It’s easy to forget, but much harder to remember.
Following the death of Catherine Berg’s father, a car accident leaves her with amnesia. Catherine needs to find her memories to escape the shell of a woman she has become. Not having a past, she is struggling with the present.
Nathan Alexander a lawyer and pilot almost collides with Catherine when he attempts to make touchdown on Port Macquarie’s airstrip. Her attitude surprises him, as they were childhood sweethearts. Nathan announces he has arrived to claim his half inheritance of her father’s company, Macquarie Airways, instead he claims her heart.
When he learns of her amnesia, he is determined to help her remember not only him, but also her past. Nathan is on a flight back to Port Macquarie from the outback. His aircraft disappears. Search and Rescue fail to locate him.
Catherine has lost one man she loved, she isn’t about to lose another. She has to find the courage to climb back into an aircraft to rescue the man she loves from the mountainous ranges of Outback Australia.
Catherine Berg’s fingers tightened around the steering wheel the moment she noticed a car ahead swerving wildly over the two-lane highway.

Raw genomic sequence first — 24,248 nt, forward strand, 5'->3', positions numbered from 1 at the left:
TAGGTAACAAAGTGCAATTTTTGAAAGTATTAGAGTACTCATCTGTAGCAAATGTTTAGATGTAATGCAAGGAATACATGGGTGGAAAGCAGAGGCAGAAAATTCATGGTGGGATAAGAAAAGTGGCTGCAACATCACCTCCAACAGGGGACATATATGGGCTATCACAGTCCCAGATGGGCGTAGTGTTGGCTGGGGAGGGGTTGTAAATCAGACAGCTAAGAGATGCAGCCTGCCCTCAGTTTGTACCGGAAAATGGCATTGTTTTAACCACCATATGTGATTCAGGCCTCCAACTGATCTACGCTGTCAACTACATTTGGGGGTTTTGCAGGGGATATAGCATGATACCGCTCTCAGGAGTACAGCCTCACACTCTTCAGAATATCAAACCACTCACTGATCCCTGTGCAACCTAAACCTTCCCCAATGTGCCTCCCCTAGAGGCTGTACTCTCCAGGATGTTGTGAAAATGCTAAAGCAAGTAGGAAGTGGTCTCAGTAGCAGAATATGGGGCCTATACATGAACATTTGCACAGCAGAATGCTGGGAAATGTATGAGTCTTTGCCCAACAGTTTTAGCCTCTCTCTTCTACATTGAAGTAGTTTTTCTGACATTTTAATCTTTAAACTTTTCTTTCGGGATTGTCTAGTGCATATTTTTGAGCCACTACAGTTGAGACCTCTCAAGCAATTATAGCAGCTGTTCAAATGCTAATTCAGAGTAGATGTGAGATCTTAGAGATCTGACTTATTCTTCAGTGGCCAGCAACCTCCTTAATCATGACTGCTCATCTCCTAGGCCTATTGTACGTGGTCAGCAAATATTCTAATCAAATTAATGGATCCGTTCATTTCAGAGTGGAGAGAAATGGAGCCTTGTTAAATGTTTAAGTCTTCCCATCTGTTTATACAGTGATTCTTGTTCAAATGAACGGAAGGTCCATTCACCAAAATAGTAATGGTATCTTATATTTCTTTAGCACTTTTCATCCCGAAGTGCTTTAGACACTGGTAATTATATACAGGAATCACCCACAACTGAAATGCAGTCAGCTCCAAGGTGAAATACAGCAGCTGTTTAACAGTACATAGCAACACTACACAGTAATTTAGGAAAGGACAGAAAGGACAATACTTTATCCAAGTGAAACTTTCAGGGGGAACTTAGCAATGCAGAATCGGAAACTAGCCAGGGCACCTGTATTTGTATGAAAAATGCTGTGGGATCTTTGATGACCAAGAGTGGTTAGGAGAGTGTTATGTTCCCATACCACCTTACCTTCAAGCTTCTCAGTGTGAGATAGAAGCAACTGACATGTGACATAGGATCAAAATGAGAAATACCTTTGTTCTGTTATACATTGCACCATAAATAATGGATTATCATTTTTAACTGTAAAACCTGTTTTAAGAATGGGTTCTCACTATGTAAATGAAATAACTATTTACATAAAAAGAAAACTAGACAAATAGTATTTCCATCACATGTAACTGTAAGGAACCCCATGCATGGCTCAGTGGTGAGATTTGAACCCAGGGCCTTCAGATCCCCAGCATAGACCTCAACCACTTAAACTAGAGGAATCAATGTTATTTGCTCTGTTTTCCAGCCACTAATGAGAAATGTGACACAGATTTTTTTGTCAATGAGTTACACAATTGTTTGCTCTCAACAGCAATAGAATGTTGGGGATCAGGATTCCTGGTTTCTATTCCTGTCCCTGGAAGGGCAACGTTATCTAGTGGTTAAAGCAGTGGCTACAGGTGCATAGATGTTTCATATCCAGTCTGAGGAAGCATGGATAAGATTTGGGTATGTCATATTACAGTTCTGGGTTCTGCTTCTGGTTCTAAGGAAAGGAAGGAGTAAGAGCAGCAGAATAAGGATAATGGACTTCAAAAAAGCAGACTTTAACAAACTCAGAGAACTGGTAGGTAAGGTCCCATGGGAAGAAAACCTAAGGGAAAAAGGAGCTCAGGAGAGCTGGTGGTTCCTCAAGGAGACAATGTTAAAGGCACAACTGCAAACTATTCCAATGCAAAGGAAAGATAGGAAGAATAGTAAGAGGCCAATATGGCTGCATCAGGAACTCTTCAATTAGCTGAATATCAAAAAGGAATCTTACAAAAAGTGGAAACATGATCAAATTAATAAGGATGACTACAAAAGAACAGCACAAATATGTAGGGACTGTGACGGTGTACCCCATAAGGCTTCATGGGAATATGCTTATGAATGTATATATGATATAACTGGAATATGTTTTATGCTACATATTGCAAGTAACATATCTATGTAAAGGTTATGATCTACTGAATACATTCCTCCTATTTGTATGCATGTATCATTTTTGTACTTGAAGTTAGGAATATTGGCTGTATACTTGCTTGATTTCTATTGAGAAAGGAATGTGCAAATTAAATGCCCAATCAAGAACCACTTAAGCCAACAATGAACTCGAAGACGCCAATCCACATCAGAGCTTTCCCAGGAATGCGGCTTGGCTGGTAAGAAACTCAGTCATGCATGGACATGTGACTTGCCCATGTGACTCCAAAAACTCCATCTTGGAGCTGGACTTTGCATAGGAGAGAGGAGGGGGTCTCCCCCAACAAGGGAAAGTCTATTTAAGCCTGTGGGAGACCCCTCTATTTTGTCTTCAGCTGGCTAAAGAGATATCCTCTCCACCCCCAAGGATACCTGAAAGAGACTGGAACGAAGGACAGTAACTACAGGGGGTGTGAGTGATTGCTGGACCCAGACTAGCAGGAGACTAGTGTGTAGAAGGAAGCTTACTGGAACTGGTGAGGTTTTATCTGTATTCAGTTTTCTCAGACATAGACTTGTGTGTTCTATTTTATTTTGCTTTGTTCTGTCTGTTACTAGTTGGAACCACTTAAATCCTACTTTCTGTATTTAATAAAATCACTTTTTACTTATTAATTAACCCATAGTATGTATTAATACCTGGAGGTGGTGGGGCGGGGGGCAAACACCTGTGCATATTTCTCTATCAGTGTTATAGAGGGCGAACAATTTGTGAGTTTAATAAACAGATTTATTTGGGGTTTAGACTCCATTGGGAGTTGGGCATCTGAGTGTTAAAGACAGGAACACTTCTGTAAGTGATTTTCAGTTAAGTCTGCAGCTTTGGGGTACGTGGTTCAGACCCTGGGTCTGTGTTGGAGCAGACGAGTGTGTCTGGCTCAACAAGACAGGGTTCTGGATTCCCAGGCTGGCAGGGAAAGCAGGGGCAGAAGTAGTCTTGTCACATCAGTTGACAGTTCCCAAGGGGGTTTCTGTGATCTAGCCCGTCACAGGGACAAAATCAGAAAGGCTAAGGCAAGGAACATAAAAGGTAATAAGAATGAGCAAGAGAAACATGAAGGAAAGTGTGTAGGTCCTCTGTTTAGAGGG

Her shaky right foot eased onto the brake pedal, but the blinding high beam stinging her eyes made it impossible to see beyond the glaring halo of yellow. She depressed the brakes further. The wheels locked. Her car skidded and she struggled for control.
Metal against metal.
The shattering of glass splintered through the atmosphere sending Catherine’s white Mazda into the air, only to embed in a gully beside the road, leaving a gateway for death.
Screams, sobbing, and cries for help drifted through the darkness. She moved her hand to her forehead feeling the fresh trickle of blood as it oozed down her face toward her mouth. Pain fired its disabling claws through her legs and she tried to call out realizing the loss of blood was slowly stealing life from her body.
Her breath, a shallow intake as her lungs struggled for oxygen. Pain continued to shoot through her like the tip end of a branding iron, every hot jab more excruciating than the last.
Raising her right hand, she wiped away a mixture of blood and tears from her eyes. She forced one eye to open. Her surrounds were all but a blur. A twisted mass of metal and dark shadows under the sound of drizzling rain became her reality.
Distant sobbing and screams continued to permeate her ears. The odor of petrol and dampness of the surrounding undergrowth rose to her nostrils.
“Please. Please help. Someone help,” she pleaded in a low guttural sound, barely having the strength to push it past her lips.
The crying and the calls for help faded into the bleakness of the night. Somewhere above, a lone plover shrilled through the remaining light drizzle.